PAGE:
void fragment() {
    vec4 tex_color = texture(my_texture, UV);
    COLOR = tex_color;
}

This snippet samples a texture bound to `my_texture` and applies the retrieved color to the current fragment. The texture will be shown as is on the object’s surface.

Adding Texture Distortion

Now let’s introduce some distortion to this texture using noise.

uniform sampler2D my_texture;
uniform sampler2D noise_texture;

void fragment() {
    vec2 noise = texture(noise_texture, UV * 10.0).rg * 0.2;
    vec4 tex_color = texture(my_texture, UV + noise);
    COLOR = tex_color;
}

Here, we’re using a noise texture to create a distortion effect. We multiply the noise value with the texture coordinates before we sample our main texture to achieve a wavy effect.

Masking With Textures

We can also use textures to mask certain parts of our object, rendering some areas invisible or applying effects only to specific parts.

uniform sampler2D my_texture;
uniform sampler2D mask_texture;

void fragment() {
    float mask = texture(mask_texture, UV).r;
    vec4 tex_color = texture(my_texture, UV);
    COLOR = vec4(tex_color.rgb, mask);
}

This code uses the red channel of a mask texture to determine the alpha value of our object’s color. Areas with higher red values in the mask will be more opaque.

Animating Textures

Animating the texture coordinates can create interesting effects, such as scrolling textures, which is popular in creating an illusion of motion.

uniform sampler2D my_texture;
uniform float scroll_speed = 1.0;

void fragment() {
    vec2 uv = UV;
    uv.x += TIME * scroll_speed;
    vec4 tex_color = texture(my_texture, uv);
    COLOR = tex_color;
}

By adjusting the `x` component of the UV coordinates over time, we achieve a horizontal scrolling effect on our texture.

Adding Conditionals in Shaders

Now let’s use conditionals to apply effects based on certain criteria. For instance, we might highlight fragments close to the UV center.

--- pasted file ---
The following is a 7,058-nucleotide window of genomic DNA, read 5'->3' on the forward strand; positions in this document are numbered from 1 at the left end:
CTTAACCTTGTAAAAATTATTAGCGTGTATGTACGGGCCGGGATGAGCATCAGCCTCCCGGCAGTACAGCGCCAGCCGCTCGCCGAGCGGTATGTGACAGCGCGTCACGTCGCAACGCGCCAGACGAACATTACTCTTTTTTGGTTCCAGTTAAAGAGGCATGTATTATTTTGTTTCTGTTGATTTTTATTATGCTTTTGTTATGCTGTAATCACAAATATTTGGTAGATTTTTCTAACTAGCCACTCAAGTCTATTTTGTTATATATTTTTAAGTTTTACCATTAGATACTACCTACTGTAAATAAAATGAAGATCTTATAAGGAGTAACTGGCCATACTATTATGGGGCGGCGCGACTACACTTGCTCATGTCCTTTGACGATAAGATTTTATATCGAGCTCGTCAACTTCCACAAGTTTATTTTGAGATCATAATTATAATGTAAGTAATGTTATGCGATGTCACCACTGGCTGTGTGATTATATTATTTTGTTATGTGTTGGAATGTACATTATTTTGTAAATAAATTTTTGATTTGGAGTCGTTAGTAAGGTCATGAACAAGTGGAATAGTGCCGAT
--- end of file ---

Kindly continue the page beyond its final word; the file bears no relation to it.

void fragment() {
    float dist = distance(UV, vec2(0.5, 0.5));
    COLOR.rgb = dist < 0.1 ? vec3(1.0, 0, 0) : vec3(0.0, 0, 1.0);
}

This shader uses the ternary operator to test whether each fragment is within a certain distance from the center of the UV space, rendering it red if true, and blue otherwise.

Utilizing Functions and Loops

To encapsulate complex logic or repetitive calculations, you can define functions in your expressions. For example, let’s make a stripe pattern using a function.

float stripes(vec2 uv, float frequency) {
    return step(0.5, sin(uv.x * frequency));
}

void fragment() {
    COLOR.rgb = vec3(stripes(UV, 20.0));
}

The `stripes` function calculates whether a sine function at a certain `frequency` is above 0.5 for the given UV coordinates, creating a striped pattern.

Implementing Gradient with Loop

Looping within a shader allows us to execute a piece of code multiple times. Here, we build a gradient pattern using a loop.

void fragment() {
    vec3 gradient_color = vec3(0.0);
    for (int i = 0; i < 10; i++) {
        gradient_color += vec3(UV, 0) * (1.0 - float(i) / 10.0);
    }
    COLOR.rgb = gradient_color;
}

This fragment shader accumulates a color value by looping, each time multiplying the UV coordinates by a decreasing factor to create the effect of a gradient.

By understanding and experimenting with these shader components, you can begin to see the powerful visual effects possible in Godot. Whether it’s dynamic textures, conditional rendering, or complex looping patterns, the VisualShaderNodeExpression node helps you to realize your creative vision with precision and flair.Shaders are an integral part of modern graphic applications, providing flexibility and control over the visual aspects of a game. VisualShaderNodeExpression in Godot enables us to create sophisticated real-time effects using Godot Shading Language. Dive into these additional code examples to unleash even more capabilities of shaders.

Blending Textures

Blending multiple textures together can create complex materials or dynamic environments. Here, we seamlessly blend two textures based on a blend factor.

uniform sampler2D texture1;
uniform sampler2D texture2;
uniform float blend_factor;

void fragment() {
    vec4 tex1_color = texture(texture1, UV);
    vec4 tex2_color = texture(texture2, UV);
    COLOR = mix(tex1_color, tex2_color, blend_factor);
}

This example uses `mix` to interpolate between two texture samplers, `texture1` and `texture2`, based on `blend_factor`. This could simulate effects like changing seasons or time of day.

Creating Outline Effects

Outline shaders can make objects pop out or enhance visual understanding. A simple way to create an outline is by comparing the depth of nearby fragments.

uniform float outline_size;
uniform vec4 outline_color;

void fragment() {
    float depth = texture(DEPTH_TEXTURE, UV).r;
    float outline = 0.0;
    for (int y = -1; y <= 1; y++) {
        for (int x = -1; x <= 1; x++) {
            vec2 offset = vec2(x, y) * outline_size;
            float neighbor_depth = texture(DEPTH_TEXTURE, UV.xy + offset).r;
            outline = max(outline, step(depth, neighbor_depth));
        }
    }
    COLOR = mix(outline_color, COLOR, 1.0 - outline);
}